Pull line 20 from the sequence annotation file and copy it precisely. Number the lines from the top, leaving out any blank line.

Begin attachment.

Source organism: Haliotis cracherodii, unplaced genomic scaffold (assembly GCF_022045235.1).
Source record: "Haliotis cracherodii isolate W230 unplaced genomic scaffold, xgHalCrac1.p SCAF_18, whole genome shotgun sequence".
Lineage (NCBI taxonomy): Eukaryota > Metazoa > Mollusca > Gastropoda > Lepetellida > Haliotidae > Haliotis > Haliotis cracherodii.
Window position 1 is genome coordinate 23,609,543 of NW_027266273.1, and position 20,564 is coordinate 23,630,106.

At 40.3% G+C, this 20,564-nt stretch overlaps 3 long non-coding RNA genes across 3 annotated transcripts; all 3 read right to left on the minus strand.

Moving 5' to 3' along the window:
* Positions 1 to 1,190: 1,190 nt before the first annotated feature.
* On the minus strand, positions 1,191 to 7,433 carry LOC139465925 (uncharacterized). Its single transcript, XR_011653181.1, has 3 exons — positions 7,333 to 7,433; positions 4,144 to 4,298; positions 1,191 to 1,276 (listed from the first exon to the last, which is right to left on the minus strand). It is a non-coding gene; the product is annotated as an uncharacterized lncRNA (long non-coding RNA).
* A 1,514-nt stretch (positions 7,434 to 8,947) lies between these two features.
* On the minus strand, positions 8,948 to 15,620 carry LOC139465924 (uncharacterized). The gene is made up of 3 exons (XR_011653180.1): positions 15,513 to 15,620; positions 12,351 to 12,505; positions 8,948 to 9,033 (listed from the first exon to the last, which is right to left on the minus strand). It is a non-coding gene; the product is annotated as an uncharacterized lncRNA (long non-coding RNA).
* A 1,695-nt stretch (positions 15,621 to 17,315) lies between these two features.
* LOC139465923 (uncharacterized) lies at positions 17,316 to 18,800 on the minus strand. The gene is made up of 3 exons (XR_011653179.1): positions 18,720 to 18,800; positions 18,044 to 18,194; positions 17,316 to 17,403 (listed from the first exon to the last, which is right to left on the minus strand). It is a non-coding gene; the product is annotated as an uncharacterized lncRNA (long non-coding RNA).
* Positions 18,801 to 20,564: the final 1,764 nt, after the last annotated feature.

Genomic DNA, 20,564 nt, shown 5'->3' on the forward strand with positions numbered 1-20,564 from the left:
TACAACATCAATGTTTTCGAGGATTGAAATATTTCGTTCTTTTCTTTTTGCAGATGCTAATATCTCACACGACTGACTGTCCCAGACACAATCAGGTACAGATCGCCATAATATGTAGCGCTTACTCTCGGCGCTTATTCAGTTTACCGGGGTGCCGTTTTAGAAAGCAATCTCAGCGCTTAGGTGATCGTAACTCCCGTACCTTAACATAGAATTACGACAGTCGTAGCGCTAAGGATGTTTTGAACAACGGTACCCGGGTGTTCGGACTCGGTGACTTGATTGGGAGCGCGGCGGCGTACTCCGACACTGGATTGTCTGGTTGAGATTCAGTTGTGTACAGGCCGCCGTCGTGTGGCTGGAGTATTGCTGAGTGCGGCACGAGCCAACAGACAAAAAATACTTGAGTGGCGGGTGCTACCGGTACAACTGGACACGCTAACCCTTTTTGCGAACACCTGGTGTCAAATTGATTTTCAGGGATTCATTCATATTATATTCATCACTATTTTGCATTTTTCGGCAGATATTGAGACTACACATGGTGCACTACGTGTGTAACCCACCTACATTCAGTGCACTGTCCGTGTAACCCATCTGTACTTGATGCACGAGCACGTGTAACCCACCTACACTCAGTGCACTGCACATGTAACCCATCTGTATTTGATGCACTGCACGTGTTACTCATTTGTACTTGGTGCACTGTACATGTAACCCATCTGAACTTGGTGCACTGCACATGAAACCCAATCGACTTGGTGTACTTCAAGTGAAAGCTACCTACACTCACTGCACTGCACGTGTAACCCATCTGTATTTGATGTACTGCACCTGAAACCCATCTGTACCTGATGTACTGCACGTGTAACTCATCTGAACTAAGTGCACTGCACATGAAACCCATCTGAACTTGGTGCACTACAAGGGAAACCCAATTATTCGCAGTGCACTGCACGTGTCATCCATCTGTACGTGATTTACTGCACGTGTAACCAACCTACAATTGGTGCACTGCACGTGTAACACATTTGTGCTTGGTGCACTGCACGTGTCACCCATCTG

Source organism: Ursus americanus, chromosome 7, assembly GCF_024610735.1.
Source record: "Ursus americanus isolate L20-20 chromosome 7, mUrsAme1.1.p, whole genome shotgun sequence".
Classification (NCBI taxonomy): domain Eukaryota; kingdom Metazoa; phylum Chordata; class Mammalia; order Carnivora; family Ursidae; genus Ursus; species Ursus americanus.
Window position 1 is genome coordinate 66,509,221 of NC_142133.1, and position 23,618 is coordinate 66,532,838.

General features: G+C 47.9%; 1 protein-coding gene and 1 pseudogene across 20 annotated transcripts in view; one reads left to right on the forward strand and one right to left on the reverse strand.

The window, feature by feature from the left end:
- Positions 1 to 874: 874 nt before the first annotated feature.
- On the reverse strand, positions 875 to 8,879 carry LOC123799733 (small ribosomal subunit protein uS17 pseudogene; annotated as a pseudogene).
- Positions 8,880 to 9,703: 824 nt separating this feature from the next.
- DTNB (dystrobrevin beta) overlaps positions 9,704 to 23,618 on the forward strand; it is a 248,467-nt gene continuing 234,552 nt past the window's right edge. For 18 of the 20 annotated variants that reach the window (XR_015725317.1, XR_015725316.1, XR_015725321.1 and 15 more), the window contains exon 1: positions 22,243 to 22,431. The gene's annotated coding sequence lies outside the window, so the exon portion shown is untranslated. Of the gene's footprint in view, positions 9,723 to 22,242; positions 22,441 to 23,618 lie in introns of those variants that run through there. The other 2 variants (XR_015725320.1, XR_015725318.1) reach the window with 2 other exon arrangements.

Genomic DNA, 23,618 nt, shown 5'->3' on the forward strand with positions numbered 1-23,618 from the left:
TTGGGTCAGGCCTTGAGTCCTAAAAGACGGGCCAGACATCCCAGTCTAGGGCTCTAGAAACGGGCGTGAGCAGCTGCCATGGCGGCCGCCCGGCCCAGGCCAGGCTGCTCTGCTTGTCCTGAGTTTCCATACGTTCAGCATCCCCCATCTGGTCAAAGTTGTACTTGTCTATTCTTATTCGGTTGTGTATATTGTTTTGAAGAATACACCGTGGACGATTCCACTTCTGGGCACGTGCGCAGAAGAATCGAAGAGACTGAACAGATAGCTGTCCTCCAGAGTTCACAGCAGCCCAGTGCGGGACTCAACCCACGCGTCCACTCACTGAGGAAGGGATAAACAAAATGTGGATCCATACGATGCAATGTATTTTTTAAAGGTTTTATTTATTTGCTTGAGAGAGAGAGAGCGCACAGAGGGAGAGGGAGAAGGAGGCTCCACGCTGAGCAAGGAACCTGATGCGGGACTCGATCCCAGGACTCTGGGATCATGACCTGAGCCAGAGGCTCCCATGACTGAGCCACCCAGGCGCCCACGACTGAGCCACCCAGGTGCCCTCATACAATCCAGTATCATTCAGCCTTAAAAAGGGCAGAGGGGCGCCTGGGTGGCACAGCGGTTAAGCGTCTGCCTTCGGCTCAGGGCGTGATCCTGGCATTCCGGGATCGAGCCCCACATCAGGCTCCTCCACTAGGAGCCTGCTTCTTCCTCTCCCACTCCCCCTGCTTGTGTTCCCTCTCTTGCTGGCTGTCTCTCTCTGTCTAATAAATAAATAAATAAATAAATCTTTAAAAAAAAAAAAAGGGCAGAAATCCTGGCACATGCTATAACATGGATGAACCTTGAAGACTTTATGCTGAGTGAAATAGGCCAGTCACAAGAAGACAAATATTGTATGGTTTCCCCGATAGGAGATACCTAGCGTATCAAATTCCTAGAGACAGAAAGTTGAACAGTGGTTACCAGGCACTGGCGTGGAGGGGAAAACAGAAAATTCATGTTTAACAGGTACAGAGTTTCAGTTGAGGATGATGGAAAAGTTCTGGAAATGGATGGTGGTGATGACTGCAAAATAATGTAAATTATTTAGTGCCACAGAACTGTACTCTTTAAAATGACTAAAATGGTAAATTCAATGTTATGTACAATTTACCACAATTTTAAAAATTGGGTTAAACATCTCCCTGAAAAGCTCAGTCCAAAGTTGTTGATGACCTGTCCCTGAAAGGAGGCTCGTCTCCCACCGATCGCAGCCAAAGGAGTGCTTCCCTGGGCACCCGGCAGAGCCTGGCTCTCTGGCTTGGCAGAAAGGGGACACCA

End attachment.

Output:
General features: G+C 47.9%; 1 protein-coding gene and 1 pseudogene across 20 annotated transcripts in view; one reads left to right on the forward strand and one right to left on the reverse strand.